Columbia Shipmanagement (CSM) raised €1.4 million and assembled a team of 320 psychologists, mostly from Ukraine, to help traumatised families of seafarers who have been impacted by the war in Ukraine.
he package of measures, financed by the newly set-up Columbia and Clients Charitable Fund, will help to provide accommodation as well as professional psychological support, to traumatised seafarers and their families at designated ‘Columbia Sanctuaries’ in Poland and Romania.
What is more, Mental Health Support Solutions (MHSS) has gathered 320 psychologists which will be on hand to assist seafarer families suffering from the effects of the war in Ukraine.
More specifically, CSM has taken over a hotel in Romania and two villas in Poland which will act as safe harbours for families waiting to go through the Visa and immigration process. The families are welcome to stay for up to six months while their applications are processed.
We have set up these sanctuaries for six months, all fully paid for, and the families will receive food, accommodation and clothing. Then, via the work of MHSS, we are also able to provide the necessary psychological support
said Mark O’Neil, President and CEO of Columbia Shipmanagement.
CSM has also set up four meeting points, one in Russia, one in Ukraine, one in Poland and one in Romania for any families that may need food, clothing or accommodation.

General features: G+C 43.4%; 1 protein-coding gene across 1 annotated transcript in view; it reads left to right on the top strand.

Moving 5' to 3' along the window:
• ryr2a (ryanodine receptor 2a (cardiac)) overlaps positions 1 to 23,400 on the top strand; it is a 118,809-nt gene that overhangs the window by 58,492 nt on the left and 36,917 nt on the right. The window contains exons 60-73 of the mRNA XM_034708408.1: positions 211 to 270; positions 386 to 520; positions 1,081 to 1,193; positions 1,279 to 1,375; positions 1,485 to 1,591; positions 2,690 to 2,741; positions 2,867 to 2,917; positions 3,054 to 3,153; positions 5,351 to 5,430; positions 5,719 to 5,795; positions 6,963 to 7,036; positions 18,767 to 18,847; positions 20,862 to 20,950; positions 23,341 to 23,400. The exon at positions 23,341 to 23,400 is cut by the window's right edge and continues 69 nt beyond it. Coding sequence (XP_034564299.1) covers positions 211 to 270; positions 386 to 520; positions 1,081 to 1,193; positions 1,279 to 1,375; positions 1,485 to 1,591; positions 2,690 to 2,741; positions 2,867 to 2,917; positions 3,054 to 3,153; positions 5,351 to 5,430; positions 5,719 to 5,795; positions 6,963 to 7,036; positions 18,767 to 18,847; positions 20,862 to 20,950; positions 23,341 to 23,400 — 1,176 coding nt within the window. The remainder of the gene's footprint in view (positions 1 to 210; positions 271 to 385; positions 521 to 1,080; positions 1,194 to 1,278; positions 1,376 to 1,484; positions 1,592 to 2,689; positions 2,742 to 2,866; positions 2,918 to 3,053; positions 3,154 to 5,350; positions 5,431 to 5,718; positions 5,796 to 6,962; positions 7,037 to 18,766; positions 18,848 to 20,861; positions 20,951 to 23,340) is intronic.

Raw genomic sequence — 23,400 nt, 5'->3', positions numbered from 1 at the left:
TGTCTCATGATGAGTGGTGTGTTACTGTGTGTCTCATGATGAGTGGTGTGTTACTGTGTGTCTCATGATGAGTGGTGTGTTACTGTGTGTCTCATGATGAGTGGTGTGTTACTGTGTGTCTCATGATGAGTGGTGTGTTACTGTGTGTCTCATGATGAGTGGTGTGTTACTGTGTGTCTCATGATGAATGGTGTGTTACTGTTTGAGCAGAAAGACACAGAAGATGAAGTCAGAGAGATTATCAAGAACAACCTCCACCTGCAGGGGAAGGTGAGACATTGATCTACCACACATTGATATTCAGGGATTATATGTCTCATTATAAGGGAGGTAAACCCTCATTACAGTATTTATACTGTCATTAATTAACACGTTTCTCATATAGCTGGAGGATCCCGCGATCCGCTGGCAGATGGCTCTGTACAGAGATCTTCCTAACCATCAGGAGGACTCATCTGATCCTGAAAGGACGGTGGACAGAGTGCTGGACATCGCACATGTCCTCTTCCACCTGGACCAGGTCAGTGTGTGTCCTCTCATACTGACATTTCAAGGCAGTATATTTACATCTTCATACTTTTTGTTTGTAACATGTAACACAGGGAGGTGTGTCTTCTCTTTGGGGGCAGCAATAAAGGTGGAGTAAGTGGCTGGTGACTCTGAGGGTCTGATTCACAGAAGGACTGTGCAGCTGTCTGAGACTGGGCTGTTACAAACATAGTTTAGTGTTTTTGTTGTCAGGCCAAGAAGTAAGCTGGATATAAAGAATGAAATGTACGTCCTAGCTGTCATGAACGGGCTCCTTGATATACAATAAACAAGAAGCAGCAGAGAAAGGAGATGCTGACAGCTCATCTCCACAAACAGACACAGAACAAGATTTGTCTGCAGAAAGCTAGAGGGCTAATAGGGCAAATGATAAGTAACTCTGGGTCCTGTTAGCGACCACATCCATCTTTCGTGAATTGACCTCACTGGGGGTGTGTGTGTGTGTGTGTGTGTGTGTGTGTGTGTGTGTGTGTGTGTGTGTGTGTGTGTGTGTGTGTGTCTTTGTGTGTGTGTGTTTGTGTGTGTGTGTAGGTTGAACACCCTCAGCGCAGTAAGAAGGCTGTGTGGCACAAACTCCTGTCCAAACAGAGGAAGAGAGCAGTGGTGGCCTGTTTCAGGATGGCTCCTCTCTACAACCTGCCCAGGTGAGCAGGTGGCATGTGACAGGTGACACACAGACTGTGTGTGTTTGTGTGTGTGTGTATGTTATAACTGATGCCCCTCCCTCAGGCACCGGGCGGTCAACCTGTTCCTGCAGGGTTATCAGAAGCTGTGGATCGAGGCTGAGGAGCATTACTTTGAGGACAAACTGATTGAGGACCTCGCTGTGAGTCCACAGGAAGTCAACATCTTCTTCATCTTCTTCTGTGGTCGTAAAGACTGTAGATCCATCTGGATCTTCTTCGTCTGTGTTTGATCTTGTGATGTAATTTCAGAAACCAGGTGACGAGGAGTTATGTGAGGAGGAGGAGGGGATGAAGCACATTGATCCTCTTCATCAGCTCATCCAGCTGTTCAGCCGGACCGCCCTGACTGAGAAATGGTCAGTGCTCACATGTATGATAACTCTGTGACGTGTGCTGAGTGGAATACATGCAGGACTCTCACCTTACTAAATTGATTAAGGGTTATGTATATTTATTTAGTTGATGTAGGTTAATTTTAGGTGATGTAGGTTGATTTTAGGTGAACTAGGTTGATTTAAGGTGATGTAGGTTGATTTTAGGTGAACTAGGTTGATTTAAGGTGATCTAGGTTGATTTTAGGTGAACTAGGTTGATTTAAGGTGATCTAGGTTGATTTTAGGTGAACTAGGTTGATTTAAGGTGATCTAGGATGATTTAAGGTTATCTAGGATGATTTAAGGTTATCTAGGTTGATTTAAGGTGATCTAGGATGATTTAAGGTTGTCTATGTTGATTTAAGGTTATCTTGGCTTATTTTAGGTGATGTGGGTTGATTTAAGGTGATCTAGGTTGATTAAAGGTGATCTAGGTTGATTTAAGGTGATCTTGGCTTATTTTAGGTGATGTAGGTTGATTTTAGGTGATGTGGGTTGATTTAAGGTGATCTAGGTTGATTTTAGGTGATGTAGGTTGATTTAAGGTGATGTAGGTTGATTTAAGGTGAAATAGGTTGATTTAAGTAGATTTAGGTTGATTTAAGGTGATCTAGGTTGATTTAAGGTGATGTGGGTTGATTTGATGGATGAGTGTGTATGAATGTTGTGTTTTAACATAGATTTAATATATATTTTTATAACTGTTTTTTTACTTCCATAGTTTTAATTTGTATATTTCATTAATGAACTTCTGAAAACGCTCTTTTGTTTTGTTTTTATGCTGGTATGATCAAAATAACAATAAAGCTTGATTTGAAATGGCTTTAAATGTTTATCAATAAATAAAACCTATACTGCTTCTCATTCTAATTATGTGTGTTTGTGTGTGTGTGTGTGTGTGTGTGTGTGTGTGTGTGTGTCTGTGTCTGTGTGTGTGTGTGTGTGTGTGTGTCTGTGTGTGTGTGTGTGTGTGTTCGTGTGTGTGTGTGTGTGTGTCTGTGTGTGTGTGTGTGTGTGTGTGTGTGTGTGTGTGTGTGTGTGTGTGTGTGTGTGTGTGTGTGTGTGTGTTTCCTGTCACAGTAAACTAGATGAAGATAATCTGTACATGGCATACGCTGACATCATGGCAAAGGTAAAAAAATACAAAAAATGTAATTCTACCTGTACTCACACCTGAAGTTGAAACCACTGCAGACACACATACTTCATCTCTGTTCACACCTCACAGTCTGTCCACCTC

These rendezvous points are there to thrust cash into the hands of those who need it and assistance is there to help get them through the asylum system. This rendezvous programme has been extended, via InterManager, to any seafarer families employed by other ship management companies on a reciprocal basis
Mr O’Neil added.
In addition, Charles Watkins, Clinical Psychologist and CEO of Mental Health Support Solutions, expressed his gratitude that the industry is recognising the importance of mental health. As he explained, “war torn families not only need financial aid but also psychological support because these normal and abnormal psychological reactions to traumatic events can impact for many years.”
Currently, over 1000 seafarers are stranded in the Black Sea and the Sea of Azov on board foreign-flagged vessels with low levels of provisions, lack of drinking water and medical supplies. As already reported, an estimated 100 foreign-flagged vessels are caught in the direct line of hostilities amidst an imposed Russian blockade and reported sea mines.